Porters and Stouts. Let’s start here: over the past decade the style names have…

Porters and Stouts. Let’s start here: over the past decade the style names have been nearly interchangeable when categorizing darker hued beers. So, let’s take a look at history.

The earliest reports of the porter’s creation claim it was invented by an English bartender blending lighter, hoppier beers, with older aged ales. The result was a beer that sold well, and eventually brewers figured out how to brew for the desired flavors through some reverse engineering.

As porters rose in popularity and availability, experimentation naturally followed. Brewmasters would tweak recipes, add different ingredients and boost the alcohol content, and thus the stout was born. You read that correctly – all a stout technically is, is a stronger – or stouter – version of a porter. They were originally called “stout porter.”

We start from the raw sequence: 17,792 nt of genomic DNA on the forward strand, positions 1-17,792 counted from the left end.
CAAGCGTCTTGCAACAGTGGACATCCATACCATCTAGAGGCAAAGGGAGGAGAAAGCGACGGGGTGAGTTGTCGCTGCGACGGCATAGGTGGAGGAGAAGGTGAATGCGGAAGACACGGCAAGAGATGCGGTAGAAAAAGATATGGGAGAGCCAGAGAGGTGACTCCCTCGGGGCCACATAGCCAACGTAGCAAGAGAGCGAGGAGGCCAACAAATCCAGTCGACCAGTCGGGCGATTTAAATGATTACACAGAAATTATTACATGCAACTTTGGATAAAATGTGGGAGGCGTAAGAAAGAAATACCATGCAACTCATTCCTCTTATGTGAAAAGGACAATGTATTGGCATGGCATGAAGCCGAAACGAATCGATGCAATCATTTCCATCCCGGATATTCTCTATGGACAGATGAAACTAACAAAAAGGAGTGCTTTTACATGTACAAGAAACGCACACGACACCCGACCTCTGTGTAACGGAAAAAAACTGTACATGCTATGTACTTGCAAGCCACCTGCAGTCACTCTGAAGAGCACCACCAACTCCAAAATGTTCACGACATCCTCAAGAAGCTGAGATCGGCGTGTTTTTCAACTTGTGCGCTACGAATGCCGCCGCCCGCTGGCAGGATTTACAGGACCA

Fast-forward to the modern day #craftbeer world. Brewers are pretty mixed on what style characteristics actually separate the two styles. The only genuine difference is the kind of malt that should be used to brew each type of beer. Porters use malted barley and stouts are primarily made from unmalted roasted barley, which is where the coffee flavor most people associate with stout comes from. And that’s it.

And now we know. Characteristically – visually, aroma-wise, flavor-wise, and mouthfeel – a porter is a stout and a stout is a porter. So, if you’ve been jonesing for a great porter, our Stout One Stout will hit all the right notes for you. It’s one of our year round beers and is available for onsite enjoyment or offsite excursions (in Crowlers). Cheers!

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